Rapid Response Teams potentially a great way to reduce hospital strain

The NHS has announced plans to pilot community crisis, or ‘rapid response’, teams that will visit people in their homes within two hours in seven areas across the country.

The Guardian reports that it is hoped that the teams, which will consist of a range of nurses, physiotherapists, occupational therapists, social workers and social care staff, and will be available every day of the year will help to ease the strain on NHS hospitals by visiting the elderly and those with complex care needs in need of urgent support following a crisis, such as a fall or a sudden deterioration of an existing condition, thereby preventing the need for them to be taken to hospital.

As reported by the BBC, the pilot will also aim to guarantee care packages within two days for hospital patients who are ready to be discharged from hospital. This is because around one in 20 hospital beds is regularly taken by older patients who are deemed medically fit to be discharged, but who have to be kept in because there is no community care available to support them in their own homes as they then recuperate.

Around £14 million has been set aside to test the rapid response teams, with the teams being put together by the NHS and councils in the seven trial areas from April. It is intended that at least three areas will start to offer the service before next winter – a time of year that places extra demand on the NHS. The seven trial areas will be:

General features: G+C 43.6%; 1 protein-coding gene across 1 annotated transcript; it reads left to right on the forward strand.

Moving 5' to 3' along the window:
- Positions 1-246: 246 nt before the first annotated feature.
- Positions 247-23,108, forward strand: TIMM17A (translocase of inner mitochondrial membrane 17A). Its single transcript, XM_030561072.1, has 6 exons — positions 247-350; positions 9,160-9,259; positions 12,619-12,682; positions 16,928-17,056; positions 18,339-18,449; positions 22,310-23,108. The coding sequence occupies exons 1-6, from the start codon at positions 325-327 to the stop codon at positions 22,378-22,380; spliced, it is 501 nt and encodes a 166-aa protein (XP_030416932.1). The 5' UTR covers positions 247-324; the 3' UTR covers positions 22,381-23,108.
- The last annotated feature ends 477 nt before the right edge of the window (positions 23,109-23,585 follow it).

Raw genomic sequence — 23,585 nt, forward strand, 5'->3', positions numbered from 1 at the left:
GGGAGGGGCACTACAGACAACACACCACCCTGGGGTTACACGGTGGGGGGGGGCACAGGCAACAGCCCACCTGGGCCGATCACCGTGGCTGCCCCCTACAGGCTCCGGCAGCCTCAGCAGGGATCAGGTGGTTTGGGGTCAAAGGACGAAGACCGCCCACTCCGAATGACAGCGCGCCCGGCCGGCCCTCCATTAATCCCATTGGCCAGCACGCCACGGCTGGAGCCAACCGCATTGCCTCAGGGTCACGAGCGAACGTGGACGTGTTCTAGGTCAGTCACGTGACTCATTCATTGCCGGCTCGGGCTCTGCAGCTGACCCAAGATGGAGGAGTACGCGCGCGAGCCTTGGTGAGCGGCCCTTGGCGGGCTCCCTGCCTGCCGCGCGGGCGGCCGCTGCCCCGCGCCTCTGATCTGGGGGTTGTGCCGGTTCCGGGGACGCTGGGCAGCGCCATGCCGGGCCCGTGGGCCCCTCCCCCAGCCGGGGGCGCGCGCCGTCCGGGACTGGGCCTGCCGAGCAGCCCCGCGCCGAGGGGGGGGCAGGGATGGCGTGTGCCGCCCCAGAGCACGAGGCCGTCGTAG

• Warrington
  • West Yorkshire
  • Leicestershire
  • Cornwall
  • Buckinghamshire, Oxfordshire and Berkshire
  • South East London
  • Norfolk and Suffolk

Following the pilot, NHS chiefs have said that every part of the country will then have a rapid response team in place by April 2023.

However, it should be noted that the latest figures from NHS Digital show that the number of nurses working in community services has fallen over the past decade from 67,316 in September 2009 to 62,898 last October. This represents a 6.6% drop in personnel.

Therefore, it has to be asked if there will be enough staff to be able to attend to those who need urgent support within two hours.

We sincerely hope there will be, as our view is that we welcome any proposal that helps to improve the provision of service and quality of care. We recently wrote about the numerous issues the NHS is dealing with. Chief among these is that the NHS A&E waiting time target of seeing patients within four hours is at its lowest-ever success rare – 79%. The NHS aims to achieve this target 95% of the time.

Anything then that can help to ease the strain on NHS hospitals, ensure high levels of care in our hospitals, reduce instances of medical negligence and, most importantly, endure that those in need of urgent attention receive it, whether it be in hospital or in their own homes, is a good thing.

We will be keeping a close eye on how this pilot goes and wholeheartedly want it to achieve its aims.